Americans evoked similar levels of regretfulness about saving for emergencies and for retirement:

  • Emergency savings: 16 percent of Americans were very regretful and 22 percent somewhat regretful.
  • Retirement savings: 16 percent were very regretful and 23 percent somewhat regretful.

The regretfulness associated with the remaining three categories was notably less:

  • Amount of debt: Very regretful (13 percent) and somewhat regretful (18 percent)
  • Income stability: Very regretful (11 percent) and somewhat regretful (18 percent)
  • Living beyond your means: Very regretful (9 percent) and somewhat regretful (18 percent)

Of those who expressed regret, not enough emergency savings was the top regret for every income group (below $30,000, $30,000 to $49,999, $50,000 to $79,999 and more than $80,000).

By age group, not enough emergency savings was the top financial regret for millennials (24 percent) and Generation X (25 percent). In contrast, not enough retirement savings was the top regret for boomers and the Silent Generation who expressed a regret.

Lower income was associated with a higher tendency to list income stability as the top financial regret, with households earning less than $30,000 per year being the highest at 18.6 percent.

The list is rounded out by:

  • 12.6 percent of households earning $30,000 to $49,999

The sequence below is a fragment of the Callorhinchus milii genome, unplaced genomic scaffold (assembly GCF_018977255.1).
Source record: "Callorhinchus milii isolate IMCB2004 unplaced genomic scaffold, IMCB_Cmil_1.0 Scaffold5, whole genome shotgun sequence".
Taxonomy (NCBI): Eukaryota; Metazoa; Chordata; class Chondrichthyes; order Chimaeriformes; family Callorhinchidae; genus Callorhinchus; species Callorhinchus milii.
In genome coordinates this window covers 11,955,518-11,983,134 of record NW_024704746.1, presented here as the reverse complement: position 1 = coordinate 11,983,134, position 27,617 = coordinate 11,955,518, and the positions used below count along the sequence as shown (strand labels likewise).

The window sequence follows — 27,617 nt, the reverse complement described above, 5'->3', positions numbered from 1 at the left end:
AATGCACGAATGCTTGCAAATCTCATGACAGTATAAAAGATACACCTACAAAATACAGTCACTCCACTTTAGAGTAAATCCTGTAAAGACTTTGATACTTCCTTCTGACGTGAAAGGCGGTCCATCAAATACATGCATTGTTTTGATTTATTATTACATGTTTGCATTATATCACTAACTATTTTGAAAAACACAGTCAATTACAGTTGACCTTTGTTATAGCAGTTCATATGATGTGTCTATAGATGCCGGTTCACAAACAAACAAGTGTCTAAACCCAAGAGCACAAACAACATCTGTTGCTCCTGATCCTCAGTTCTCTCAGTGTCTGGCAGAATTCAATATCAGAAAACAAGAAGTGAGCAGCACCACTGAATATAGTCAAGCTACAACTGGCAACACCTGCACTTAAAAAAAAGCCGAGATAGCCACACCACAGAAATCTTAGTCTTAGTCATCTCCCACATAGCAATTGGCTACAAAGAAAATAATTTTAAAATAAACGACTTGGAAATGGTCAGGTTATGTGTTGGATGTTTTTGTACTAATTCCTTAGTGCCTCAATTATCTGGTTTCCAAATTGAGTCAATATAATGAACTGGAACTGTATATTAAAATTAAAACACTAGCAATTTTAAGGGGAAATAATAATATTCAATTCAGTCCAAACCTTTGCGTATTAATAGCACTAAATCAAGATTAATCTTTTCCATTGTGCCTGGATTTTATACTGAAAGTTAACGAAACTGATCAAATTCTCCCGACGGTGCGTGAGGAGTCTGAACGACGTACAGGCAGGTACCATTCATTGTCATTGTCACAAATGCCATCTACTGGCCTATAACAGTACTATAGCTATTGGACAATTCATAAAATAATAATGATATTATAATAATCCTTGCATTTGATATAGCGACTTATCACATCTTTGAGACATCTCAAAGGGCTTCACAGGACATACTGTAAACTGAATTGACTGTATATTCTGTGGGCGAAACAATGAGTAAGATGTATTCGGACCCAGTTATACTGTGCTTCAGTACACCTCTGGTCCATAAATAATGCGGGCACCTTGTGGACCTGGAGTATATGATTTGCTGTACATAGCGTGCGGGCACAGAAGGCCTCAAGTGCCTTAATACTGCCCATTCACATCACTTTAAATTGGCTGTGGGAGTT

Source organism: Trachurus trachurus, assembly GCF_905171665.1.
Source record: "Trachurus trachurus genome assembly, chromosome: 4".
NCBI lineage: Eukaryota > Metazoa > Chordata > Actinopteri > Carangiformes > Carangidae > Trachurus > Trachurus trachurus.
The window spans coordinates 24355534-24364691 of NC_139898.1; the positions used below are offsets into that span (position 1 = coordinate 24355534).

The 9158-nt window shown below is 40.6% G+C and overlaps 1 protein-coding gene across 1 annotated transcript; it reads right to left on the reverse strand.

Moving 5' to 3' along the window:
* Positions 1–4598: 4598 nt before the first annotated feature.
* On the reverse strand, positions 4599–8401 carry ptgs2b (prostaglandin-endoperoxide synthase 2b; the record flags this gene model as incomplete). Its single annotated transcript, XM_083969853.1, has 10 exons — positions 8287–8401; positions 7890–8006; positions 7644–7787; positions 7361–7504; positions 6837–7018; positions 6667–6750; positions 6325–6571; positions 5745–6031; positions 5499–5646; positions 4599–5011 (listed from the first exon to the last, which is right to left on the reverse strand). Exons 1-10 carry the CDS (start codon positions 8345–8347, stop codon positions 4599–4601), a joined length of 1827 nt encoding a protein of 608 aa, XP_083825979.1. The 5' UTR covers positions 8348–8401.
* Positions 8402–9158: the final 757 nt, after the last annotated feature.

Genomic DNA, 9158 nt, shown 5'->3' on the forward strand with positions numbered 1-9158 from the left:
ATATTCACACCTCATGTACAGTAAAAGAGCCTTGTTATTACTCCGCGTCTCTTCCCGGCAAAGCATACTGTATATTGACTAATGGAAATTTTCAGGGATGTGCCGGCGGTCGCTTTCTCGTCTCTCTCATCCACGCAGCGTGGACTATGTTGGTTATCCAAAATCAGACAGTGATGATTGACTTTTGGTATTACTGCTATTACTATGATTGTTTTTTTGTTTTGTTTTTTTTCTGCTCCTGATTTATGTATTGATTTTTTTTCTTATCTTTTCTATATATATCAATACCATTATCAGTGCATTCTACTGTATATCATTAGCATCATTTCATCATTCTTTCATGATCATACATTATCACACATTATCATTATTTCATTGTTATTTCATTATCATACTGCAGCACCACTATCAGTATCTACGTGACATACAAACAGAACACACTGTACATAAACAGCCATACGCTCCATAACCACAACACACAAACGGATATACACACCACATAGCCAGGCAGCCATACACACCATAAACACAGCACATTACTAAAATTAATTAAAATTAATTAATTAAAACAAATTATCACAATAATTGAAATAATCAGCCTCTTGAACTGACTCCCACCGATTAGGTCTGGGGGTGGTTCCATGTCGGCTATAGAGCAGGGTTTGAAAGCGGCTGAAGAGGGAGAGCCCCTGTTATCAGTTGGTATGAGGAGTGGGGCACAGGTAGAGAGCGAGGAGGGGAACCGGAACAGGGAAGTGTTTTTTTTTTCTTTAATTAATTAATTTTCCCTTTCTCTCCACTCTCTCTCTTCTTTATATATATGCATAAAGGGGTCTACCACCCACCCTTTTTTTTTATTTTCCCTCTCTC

• 11.6 percent of households earning $50,000 to $79,999
  • 11.3 percent of households earning more than $80,000

How Americans can protect themselves

Whether it’s emergency savings or retirement savings, Americans regret not saving more, with about 43 percent of respondents noting one or the other. The results from this survey echo those from a recent Bankrate survey showing that Americans are behind in their retirement savings.

One of the best steps to take is to automate savings, whether it’s retirement or emergency savings. By doing so, workers can avoid the temptation to not save.

For retirement savings such as a 401(k), it’s easy to have the money pulled directly from your paycheck and invested. If you’re already saving there, you can also easily increase how much is pulled from your pay. But you can also set up your IRA to deposit money from your bank account automatically.

For emergency savings, you can set up the same kind of automatic transfer. Have your bank transfer money from your account on a regular basis, for example, whenever your paycheck hits the account.

Second, you’ll also want to take advantage of a high-yield savings account. While it can be convenient to keep your money with one bank, that approach may be costing you. And with the ease of moving money from one bank to another, it’s simple to have an online bank account that offers you a higher level of interest, but you’ll need to shop around for the best savings rates.


This study was conducted for Bankrate via online interview by YouGov. Interviews were conducted from June 3 – June 4, 2020 among a sample of 1,343 adults. Data are weighted and are intended to be representative of all U.S. adults, and therefore are subject to statistical errors typically associated with sample-based information.

Featured image by Getty Images; Illustration by Bankrate.